Retired IU East faculty member provides gifts for new campus archaeological laboratory
July 20, 2016
Rob Tolley can look up with satisfaction from his home on historic land in Wyoming toward a mountain range where he once did his archaeological field training.
The retired IU East instructor knows the critical importance to budding anthropologists -- and college students in many other fields -- of hands-on experiences and multidimensional training.
He also knows it’s a great time to help provide those opportunities to students on the campus in Richmond.
So Tolley and his wife, Nancy, have stepped up to help fund a lab at IU East that will allow students to be trained in archaeological methodology.
“We just really wanted to see this thing happen,” he said by phone from Wyoming, where it takes him a 45-minute trip to get the mail. “Without that tool, (the student) doesn’t get that true experience, that hands-on experience. Online simulation doesn’t quite get it.”
During his decades at IU East, Tolley took students on field trips to do surface surveys in Utah and taught prehistory and literatures of the Southwest while camping in southeastern Utah. They could not do digs there, because they lacked a lab to properly process and evaluate artifacts.
IU East Chancellor Kathryn Cruz-Uribe said, “We are deeply appreciative of Rob and Nancy’s generosity and commitment to engage students in learning. While a faculty member at IU East, Rob motivated students in the classroom and during trips to Utah to explore, research, and to expand their knowledge. Rob is a longtime supporter of IU East, inspiring others to give and support the success of our students. We thank Rob and Nancy for their gift.”
The Tolleys’ total gift to the Archaeology Lab will be $50,000. They have already given $25,000 and have pledged $5,000 a year for each of the next five years. This support will bring endless amounts of worth for students, said Katherine Miller Wolf, assistant professor of anthropology.
She is shepherding the lab-building project, which has been in the process since fall 2015.
The outdoor facility where students will be able to perform digs will be located in the woods east of campus and will consist of four separate areas. “It’s exciting because this will provide experiences currently unavailable to our students,” Miller Wolf said.
Those hands-on experiences will include:
- The study of forensics, using pig skeletons.
- Excavating into sod mounds.
- Creating a wigwam similar to ones from hundreds of years ago that will be burned down, covered over and then excavated.
- Building stone structures that will be buried and then excavated.
The lab can be used to teach history, sociology and other behavioral and social sciences. “The way to do that is set up simulation for the analysis for artifacts,” Tolley said.
Students using the lab will learn how to do active excavation and site explorations.
“Last year, we took students to two archaeological sites,” Miller Wolf said. “The students really responded well. What it showed us is that students are actually liking this and wanting this.”
The new lab, like anthropology itself, contains multidisciplinary elements.
For example, IU East’s ceramics department will create many of the ceramics from art that will be buried and then excavated.
Another multidisciplinary example is the study of forensics in the criminal justice program. “A crime scene is just a fresh archaeological site,” Tolley said, who started working at IU East in 1979 and became full-time in 1990. “My academic position was multidimensional.”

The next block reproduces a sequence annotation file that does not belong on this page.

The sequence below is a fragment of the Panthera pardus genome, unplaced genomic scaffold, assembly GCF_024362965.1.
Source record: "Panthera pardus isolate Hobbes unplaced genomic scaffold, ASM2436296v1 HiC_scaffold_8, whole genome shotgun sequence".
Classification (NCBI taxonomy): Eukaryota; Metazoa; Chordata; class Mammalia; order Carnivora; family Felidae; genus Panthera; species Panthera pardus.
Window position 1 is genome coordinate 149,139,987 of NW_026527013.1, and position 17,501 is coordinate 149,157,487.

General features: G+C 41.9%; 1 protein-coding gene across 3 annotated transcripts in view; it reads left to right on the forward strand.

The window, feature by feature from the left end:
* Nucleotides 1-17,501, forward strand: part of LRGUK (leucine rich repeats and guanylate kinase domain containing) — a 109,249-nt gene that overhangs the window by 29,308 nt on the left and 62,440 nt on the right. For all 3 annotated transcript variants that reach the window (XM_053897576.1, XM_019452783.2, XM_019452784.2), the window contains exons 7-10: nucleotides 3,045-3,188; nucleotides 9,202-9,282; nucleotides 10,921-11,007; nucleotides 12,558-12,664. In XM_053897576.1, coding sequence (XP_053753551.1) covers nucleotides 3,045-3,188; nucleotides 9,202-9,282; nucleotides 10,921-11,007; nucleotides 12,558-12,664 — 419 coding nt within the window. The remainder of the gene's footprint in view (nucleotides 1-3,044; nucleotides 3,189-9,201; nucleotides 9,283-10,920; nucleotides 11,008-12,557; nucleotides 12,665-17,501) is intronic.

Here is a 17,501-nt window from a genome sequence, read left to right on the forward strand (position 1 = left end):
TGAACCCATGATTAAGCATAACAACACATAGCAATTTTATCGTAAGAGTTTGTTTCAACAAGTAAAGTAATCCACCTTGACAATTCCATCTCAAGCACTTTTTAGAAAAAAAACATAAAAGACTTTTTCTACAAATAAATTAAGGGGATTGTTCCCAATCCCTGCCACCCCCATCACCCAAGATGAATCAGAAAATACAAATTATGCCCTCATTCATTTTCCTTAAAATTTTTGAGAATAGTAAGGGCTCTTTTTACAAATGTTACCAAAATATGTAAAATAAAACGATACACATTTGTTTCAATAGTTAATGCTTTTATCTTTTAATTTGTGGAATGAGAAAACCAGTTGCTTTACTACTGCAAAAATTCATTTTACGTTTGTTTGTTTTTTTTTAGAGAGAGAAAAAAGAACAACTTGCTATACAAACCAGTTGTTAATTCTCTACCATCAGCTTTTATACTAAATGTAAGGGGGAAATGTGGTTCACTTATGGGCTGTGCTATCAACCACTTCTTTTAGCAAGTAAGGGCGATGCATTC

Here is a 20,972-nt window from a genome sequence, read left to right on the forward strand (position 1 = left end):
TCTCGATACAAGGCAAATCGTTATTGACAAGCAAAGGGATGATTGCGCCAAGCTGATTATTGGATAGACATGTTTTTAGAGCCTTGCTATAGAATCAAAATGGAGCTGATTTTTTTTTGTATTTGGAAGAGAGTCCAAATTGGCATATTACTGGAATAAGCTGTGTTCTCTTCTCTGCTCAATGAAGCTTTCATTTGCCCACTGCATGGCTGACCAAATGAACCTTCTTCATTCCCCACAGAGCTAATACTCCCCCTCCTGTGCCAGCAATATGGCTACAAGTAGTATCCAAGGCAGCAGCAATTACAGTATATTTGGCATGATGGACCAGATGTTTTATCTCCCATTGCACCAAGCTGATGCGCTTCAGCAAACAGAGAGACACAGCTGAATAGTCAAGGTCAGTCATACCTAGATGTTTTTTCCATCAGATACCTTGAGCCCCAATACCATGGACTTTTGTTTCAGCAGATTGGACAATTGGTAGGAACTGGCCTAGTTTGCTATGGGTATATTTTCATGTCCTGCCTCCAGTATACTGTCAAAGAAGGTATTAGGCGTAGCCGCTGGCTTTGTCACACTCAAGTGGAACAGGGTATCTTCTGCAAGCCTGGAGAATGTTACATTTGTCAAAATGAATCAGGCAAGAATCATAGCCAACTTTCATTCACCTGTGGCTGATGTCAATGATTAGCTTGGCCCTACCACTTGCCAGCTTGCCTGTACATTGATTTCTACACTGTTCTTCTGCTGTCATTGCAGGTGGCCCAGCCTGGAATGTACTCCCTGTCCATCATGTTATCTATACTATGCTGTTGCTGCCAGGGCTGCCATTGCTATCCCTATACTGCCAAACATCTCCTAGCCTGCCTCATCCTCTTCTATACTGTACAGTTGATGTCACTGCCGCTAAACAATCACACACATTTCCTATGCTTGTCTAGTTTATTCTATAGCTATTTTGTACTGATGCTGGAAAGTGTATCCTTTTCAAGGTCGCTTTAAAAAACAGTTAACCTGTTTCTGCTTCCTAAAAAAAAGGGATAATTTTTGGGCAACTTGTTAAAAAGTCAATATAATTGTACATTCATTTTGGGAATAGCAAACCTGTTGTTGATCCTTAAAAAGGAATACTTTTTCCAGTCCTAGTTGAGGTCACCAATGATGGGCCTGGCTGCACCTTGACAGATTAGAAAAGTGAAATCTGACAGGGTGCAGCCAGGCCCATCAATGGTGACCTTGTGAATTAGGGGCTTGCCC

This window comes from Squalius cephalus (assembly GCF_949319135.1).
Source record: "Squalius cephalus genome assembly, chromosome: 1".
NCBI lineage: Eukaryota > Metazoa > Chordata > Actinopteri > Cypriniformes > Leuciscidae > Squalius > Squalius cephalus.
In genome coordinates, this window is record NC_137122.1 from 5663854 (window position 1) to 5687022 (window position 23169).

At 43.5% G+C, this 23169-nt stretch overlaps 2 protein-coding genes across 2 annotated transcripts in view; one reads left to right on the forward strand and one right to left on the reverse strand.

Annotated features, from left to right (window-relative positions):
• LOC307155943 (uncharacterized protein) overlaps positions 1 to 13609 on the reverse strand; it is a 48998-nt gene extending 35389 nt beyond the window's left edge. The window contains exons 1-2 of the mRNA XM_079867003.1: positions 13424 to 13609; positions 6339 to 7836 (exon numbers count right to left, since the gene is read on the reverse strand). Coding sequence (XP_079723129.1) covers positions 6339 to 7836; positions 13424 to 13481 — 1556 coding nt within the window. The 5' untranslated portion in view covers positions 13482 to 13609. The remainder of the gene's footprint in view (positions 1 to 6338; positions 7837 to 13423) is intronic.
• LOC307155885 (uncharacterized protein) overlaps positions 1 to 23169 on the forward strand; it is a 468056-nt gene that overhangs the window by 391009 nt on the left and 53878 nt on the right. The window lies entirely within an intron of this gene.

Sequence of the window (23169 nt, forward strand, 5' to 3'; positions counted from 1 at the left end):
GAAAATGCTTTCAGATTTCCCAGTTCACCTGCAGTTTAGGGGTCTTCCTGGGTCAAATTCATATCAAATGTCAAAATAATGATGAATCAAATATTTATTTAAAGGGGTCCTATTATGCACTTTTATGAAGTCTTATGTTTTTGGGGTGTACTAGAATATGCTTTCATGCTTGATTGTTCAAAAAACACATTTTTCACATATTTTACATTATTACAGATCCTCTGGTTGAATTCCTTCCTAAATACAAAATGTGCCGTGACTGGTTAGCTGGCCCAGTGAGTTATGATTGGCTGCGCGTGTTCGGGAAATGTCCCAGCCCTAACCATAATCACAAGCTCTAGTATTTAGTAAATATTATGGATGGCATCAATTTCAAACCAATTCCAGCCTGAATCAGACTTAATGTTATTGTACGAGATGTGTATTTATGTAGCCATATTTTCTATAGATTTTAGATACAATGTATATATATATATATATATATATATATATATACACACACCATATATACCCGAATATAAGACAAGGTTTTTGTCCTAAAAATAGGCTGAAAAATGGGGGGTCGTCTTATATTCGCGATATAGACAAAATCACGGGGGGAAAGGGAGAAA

He said the lab is critical for the future of the university and the field of anthropology. “Archaeological training can loop back into history, accounting and business. You don’t know where those connections will come.”
Tolley’s career loop included earning a master’s in anthropology and working as an aerospace engineer for General Electric. He is also a pilot and co-owned a business that designed and made mountaineering and rescue equipment.
The IU East lab will save students and instructors tremendous amounts of time and money. “They can’t always leave for two months because of other commitments,” Miller Wolf said about students. “I’ll be able to offer field schools right here. Students can get the technical aspects without spending $2,000 or $3,000 to do it.”
Once fully established, it’s anticipated the lab will be self-supporting. One reason is that it will be unique. That’s because it will be available to schools, community organizations and other regional institutions.
It’s envisioned that college students from other campuses will attend field schools at IU East, too. The lab will allow hands-on summer classes for area schoolchildren, educational visits by community clubs such as Girls Inc. and places to experiment for high school classes.
“Miami University has a strong archaeological program, but doesn’t have this type of a lab,” Tolley said, who received his M.A. in anthropology from the university in Oxford, Ohio, which is just a half-hour south of Richmond. He also served many years as an instructor there. The Ohio native has family connections that reach back for generations in Preble County, Ohio.
In addition to their support of the archaeology lab, the Tolleys also have given financial support for the new Student Events and Activities Center.
Tolley says these gifts are a way of showing appreciation for the support they were given. “We were significantly supported in our degrees,” Tolley said. “We needed to give back as soon as we possibly could ... in recognition of what we received.”
IU East’s campaign goal is $7 million which will help fund a variety of campus initiatives, student scholarships and strategic projects. This gift counts toward the $2.5 billion campaign, For All: The Indiana University Bicentennial Campaign.